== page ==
Pancreatic cancer is difficult to diagnose and treat successfully, mainly due to its non-specific symptoms and the sudden onset of jaundice at a late stage.
Around 200 in Northern Ireland die from it every year. My cousin Jim Turley was one of those people, back in 2004, when he was 54.
A senior teacher at Magheraberry Prison and a former captain of Portadown Golf Club, Jim survived only three months after his diagnosis. He was never one for running to the doctor and had been putting it off until he couldn't eat.
At six feet four inches tall, charismatic, funny Jim always had a healthy appetite and loved big steaks. Suddenly, he was off his food and seemed weak after an educational research trip abroad. In May 2004, a consultant at Craigavon Hospital confirmed the worst and gave him approximately a year to live.
In shock, initially, Jim went on to plan a trip around his favourite spots in Ireland with his wife Sandy, an accomplished artist. He told his children, Scott and Aislinn, then students, that "everybody breaks down some time". And as he didn't want to upset his widowed mother, Bridie, a retired book-keeper at Craigavon Hospital and former Portadown ladies golf captain, Jim claimed his illness was the result of "an oul bug" he contracted abroad.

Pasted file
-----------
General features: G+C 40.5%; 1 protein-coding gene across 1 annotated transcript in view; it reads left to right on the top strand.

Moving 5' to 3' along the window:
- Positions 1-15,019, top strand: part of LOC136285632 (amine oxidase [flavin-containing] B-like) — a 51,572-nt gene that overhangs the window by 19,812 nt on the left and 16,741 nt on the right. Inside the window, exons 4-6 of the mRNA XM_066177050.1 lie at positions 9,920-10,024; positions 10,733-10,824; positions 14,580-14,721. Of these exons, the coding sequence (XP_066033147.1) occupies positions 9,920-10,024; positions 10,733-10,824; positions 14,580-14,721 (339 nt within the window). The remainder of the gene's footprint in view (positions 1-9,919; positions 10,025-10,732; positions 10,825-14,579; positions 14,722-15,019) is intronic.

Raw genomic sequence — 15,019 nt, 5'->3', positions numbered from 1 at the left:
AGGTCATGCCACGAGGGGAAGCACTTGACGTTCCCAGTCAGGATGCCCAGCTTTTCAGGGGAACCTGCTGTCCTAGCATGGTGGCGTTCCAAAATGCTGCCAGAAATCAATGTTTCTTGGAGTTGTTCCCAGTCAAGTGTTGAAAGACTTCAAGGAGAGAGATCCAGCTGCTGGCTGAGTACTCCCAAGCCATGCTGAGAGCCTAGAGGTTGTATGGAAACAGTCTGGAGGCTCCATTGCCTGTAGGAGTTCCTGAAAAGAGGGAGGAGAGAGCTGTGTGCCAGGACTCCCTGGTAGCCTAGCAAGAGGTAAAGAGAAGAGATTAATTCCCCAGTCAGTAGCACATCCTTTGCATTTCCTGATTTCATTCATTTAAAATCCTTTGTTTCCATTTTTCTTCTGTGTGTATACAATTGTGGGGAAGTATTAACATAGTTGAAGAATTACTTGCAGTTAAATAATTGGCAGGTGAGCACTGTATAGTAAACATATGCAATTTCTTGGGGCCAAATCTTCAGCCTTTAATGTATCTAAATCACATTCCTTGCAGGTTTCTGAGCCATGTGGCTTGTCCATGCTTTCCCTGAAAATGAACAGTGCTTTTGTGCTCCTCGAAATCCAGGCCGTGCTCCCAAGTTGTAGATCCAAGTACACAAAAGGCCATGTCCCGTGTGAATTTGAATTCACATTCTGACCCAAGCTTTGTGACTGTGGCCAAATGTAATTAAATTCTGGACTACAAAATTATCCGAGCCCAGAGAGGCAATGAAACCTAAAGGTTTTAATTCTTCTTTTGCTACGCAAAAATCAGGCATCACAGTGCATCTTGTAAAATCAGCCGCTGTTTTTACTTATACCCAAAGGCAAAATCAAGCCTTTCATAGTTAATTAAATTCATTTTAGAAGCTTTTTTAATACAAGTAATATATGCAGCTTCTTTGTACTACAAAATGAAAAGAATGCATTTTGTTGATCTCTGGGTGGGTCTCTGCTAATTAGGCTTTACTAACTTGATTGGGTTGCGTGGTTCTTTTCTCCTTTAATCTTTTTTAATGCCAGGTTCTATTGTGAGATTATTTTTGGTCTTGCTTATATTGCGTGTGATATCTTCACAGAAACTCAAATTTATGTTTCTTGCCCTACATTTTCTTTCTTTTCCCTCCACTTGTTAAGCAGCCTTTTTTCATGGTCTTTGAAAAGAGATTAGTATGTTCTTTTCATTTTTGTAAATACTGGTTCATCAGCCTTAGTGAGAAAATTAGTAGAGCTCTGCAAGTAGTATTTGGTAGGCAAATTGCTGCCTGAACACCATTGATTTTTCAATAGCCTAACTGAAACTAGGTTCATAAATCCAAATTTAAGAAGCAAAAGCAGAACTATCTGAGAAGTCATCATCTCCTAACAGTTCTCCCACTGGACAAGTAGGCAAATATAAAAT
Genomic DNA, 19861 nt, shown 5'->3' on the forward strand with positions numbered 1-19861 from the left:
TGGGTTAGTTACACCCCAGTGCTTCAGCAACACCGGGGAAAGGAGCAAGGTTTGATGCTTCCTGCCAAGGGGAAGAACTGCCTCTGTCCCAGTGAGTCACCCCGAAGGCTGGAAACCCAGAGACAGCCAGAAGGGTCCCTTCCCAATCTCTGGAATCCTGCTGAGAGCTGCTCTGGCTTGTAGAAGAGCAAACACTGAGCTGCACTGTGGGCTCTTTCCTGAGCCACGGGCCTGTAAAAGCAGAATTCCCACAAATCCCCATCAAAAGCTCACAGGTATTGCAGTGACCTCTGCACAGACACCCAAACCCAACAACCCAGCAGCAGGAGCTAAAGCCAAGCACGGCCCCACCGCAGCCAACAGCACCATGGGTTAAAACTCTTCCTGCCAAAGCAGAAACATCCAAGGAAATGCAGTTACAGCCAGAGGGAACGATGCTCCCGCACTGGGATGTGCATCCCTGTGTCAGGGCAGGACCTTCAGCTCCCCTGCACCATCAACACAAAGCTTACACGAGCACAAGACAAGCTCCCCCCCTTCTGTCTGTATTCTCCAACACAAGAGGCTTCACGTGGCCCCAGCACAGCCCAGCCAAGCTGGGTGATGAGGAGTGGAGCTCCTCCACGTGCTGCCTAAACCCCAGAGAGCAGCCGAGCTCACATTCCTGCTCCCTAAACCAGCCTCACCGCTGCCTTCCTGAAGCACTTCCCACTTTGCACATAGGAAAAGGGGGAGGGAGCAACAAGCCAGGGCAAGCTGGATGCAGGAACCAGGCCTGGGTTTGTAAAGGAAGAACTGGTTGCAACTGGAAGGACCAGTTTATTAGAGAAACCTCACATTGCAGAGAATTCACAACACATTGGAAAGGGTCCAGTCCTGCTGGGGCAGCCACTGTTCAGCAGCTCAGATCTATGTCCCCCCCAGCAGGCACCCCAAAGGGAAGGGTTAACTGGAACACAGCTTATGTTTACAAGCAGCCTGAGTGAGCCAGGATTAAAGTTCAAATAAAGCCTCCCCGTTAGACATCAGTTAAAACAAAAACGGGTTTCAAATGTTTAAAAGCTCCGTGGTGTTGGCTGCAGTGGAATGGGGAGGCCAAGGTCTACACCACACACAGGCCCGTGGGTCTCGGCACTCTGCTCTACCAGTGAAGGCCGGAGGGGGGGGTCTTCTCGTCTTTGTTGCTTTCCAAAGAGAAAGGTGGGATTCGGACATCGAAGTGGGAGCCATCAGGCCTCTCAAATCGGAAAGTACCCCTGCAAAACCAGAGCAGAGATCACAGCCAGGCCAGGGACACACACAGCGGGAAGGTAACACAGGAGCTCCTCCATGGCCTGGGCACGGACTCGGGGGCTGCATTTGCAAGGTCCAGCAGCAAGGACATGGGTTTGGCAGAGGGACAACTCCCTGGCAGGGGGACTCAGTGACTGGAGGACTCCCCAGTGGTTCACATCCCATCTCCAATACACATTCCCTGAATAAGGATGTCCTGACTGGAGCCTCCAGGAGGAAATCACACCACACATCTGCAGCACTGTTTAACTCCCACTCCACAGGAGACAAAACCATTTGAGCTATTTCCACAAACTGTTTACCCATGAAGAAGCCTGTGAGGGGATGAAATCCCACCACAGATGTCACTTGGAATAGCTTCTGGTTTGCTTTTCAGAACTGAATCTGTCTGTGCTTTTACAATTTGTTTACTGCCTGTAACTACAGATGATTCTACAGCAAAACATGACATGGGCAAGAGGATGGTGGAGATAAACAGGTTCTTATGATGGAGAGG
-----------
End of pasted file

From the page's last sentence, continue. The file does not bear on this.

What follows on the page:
Auntie Bridie only discovered the truth when she called to visit him in Bleary, a week before he died, and saw him in bed, struggling for breath.
He died on August 17, with Sandy, Scott, now an engineer, and Aislinn, now an award-winning flautist, at his bedside. He was a very kind person and is much missed. Let's hope that initiatives such as the recently established Pancreatic Cancer Research Fund and Grainne O'Neill's Fight On For Annie campaign can help others avoid the same fate.